Every day, we look at plenty of things that we don’t really see.
It’s a mind-bender of an idea, but it is precisely the inspiration for Jim Kolva’s November exhibit; and it’s hardly as art school-y as it sounds. The 18 pieces in his show, called “The Sign Project,” all have one thing in common: they’re all photos of street signs in their natural habitats — busy intersections, bustling town squares, on roadsides and near historical monuments.
In Kolva’s recent travels through Russia and the Baltics this past spring, he was struck by some of the “mundane street signs” there. They were probably no different than the yellow cautionary signs that dot America’s urban landscape, but they caught Kolva’s foreign eye.
Kolva — who owns Kolva-Sullivan Gallery and works by day as an urban planner — says the juxtaposition of how urban landscapes intermingle with historical art piqued his interest. “I’m kind of using buildings as the backgrounds,” he says. “I just started looking at the signs and focusing on them as my key point of interest.”
In one photo, a church juts into a blue sky — crosses and saints looming. And in the foreground, in clear focus, a bright yellow sign reads “Wypadki” — “accidents” in Polish — and shows a small stick figure being propelled into the air by a moving car. A triangle sign hangs above it boasting a single black exclamation point.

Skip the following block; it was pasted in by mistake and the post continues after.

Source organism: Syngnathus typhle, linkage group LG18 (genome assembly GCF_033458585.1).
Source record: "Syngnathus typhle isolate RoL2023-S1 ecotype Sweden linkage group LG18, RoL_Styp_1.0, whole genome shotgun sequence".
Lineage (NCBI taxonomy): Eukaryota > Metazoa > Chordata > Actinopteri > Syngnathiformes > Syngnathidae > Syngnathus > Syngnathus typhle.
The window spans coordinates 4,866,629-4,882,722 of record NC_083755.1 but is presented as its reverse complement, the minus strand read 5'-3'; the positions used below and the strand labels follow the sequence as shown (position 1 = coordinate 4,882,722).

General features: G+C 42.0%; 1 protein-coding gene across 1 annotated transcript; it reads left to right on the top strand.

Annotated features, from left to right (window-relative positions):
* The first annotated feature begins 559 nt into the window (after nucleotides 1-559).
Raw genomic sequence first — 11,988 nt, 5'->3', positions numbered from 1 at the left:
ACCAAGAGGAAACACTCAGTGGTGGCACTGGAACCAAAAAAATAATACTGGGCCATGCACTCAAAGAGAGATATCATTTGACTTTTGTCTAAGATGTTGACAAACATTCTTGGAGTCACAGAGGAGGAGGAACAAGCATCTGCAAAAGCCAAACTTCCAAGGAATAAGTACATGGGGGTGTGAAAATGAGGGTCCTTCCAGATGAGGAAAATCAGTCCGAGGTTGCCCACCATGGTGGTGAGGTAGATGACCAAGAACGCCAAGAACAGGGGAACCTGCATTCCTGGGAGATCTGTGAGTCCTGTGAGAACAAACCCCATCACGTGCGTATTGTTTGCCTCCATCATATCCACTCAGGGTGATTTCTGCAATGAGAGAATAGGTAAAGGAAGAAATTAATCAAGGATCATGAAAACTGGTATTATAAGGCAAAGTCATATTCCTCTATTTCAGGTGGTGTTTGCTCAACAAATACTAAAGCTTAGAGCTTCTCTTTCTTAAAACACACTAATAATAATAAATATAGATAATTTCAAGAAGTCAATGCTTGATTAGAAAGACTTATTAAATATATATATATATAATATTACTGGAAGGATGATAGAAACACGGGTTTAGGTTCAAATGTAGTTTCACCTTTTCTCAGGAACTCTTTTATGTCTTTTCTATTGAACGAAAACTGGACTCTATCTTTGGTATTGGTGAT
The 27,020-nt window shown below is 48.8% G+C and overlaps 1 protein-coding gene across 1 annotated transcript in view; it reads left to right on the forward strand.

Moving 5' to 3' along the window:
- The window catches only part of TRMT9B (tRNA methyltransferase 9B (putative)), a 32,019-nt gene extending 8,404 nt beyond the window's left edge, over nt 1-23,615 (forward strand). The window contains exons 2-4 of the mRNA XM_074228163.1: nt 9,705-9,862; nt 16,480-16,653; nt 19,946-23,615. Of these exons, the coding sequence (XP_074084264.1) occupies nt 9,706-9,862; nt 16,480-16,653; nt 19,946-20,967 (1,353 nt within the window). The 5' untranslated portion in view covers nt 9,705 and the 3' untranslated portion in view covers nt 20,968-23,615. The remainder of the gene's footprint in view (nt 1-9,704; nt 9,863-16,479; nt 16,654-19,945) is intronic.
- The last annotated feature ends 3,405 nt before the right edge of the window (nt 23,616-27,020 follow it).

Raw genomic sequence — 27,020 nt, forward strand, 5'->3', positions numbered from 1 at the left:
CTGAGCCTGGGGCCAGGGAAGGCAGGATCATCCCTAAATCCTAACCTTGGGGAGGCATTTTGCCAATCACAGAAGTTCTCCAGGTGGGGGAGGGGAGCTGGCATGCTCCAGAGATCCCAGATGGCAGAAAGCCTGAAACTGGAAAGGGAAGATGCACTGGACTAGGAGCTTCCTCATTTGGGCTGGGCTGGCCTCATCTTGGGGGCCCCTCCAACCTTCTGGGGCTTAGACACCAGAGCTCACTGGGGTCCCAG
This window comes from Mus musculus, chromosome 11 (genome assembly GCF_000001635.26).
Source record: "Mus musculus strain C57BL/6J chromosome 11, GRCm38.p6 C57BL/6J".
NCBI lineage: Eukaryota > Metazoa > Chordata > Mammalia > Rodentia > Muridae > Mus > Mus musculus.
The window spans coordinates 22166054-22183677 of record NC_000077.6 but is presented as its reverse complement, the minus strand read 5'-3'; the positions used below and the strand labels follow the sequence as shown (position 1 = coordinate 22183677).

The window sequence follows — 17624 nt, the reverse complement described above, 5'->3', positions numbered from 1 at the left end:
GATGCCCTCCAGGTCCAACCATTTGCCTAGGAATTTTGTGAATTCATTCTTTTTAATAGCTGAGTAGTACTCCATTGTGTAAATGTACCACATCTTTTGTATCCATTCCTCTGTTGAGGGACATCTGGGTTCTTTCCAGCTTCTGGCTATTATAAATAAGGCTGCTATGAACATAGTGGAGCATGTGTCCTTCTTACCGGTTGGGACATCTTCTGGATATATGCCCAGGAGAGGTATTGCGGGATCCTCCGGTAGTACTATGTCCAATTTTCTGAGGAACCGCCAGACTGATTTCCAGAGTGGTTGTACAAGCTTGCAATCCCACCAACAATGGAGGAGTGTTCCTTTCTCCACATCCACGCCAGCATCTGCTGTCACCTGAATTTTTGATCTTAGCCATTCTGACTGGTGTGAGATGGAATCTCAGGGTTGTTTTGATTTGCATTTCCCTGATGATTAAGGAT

The project seems to be an examination of the conflicting symbols we see each day, and perhaps, asks us to pay a little closer attention to what’s around us.
“You see things every day but sometimes it takes the vision or the idea of another person to put it into a different light,” Kolva says. “That’s kind of what this is about: about seeing a sign and seeing it in a different way than you would normally see it.”
“The Sign Project” featuring photos by Jim Kolva • On display from Fri, Nov. 2 through Fri, Nov. 30 • Artist reception: Fri, Nov. 2 from 5-9 pm • Open Wednesday-Friday, noon to 5:30 pm or by appointment • Kolva-Sullivan Gallery • 115 S. Adams St. • 448-5517